35 U.S.C. § 271 – Infringement of patent.

(a) Except as otherwise provided in this title, whoever without authority makes, uses, offers to sell, or sells any patented invention, within the United States or imports into the United States any patented invention during the term of the patent therefor, infringes the patent.

(b) Whoever actively induces infringement of a patent shall be liable as an infringer.

(c) Whoever offers to sell or sells within the United States or imports into the United States a component of a patented machine, manufacture, combination or composition, or a material or apparatus for use in practicing a patented process, constituting a material part of the invention, knowing the same to be especially made or especially adapted for use in an infringement of such patent, and not a staple article or commodity of commerce suitable for substantial noninfringing use, shall be liable as a contributory infringer.

[other portions omitted]


37 C.F.R. § 1.56. Duty to disclose information material to patentability.

(a) A patent by its very nature is affected with a public interest. The public interest is best served, and the most effective patent examination occurs when, at the time an application is being examined, the Office is aware of and evaluates the teachings of all information material to patentability. Each individual associated with the filing and prosecution of a patent application has a duty of candor and good faith in dealing with the Office, which includes a duty to disclose to the Office all information known to that individual to be material to patentability as defined in this section. . . .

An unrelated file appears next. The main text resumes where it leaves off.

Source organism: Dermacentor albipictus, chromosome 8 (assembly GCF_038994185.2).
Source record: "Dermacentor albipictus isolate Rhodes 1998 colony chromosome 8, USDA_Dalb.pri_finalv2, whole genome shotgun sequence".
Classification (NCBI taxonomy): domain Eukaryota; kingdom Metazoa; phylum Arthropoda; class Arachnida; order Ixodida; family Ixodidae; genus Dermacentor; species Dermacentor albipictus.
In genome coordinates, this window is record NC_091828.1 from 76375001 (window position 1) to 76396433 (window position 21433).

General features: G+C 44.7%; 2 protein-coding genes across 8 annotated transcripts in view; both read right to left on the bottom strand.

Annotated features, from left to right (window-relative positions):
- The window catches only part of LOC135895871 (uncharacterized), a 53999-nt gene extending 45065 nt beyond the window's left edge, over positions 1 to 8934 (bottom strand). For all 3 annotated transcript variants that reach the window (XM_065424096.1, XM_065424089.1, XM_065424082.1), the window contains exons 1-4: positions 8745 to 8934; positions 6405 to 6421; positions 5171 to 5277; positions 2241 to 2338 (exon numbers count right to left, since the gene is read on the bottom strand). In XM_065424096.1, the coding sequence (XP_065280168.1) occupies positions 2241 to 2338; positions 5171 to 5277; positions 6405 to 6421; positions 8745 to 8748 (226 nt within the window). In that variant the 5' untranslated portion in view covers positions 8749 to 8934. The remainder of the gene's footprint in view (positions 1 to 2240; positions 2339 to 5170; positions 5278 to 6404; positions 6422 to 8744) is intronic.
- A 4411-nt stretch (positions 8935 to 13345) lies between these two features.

(b) Under this section, information is material to patentability when it is not cumulative to information already of record or being made of record in the application, and

(1) It establishes, by itself or in combination with other information, a prima facie case of unpatentability of a claim; or

(2) It refutes, or is inconsistent with, a position the applicant takes in:

(i) Opposing an argument of unpatentability relied on by the Office, or

(ii) Asserting an argument of patentability.

A prima facie case of unpatentability is established when the information compels a conclusion that a claim is unpatentable under the preponderance of evidence, burden-of-proof standard, giving each term in the claim its broadest reasonable construction consistent with the specification, and before any consideration is given to evidence which may be submitted in an attempt to establish a contrary conclusion of patentability.

(c) Individuals associated with the filing or prosecution of a patent application within the meaning of this section are:

(1) Each inventor named in the application;

(2) Each attorney or agent who prepares or prosecutes the application; and

(3) Every other person who is substantively involved in the preparation or prosecution of the application and who is associated with the inventor, the applicant, an assignee, or anyone to whom there is an obligation to assign the application.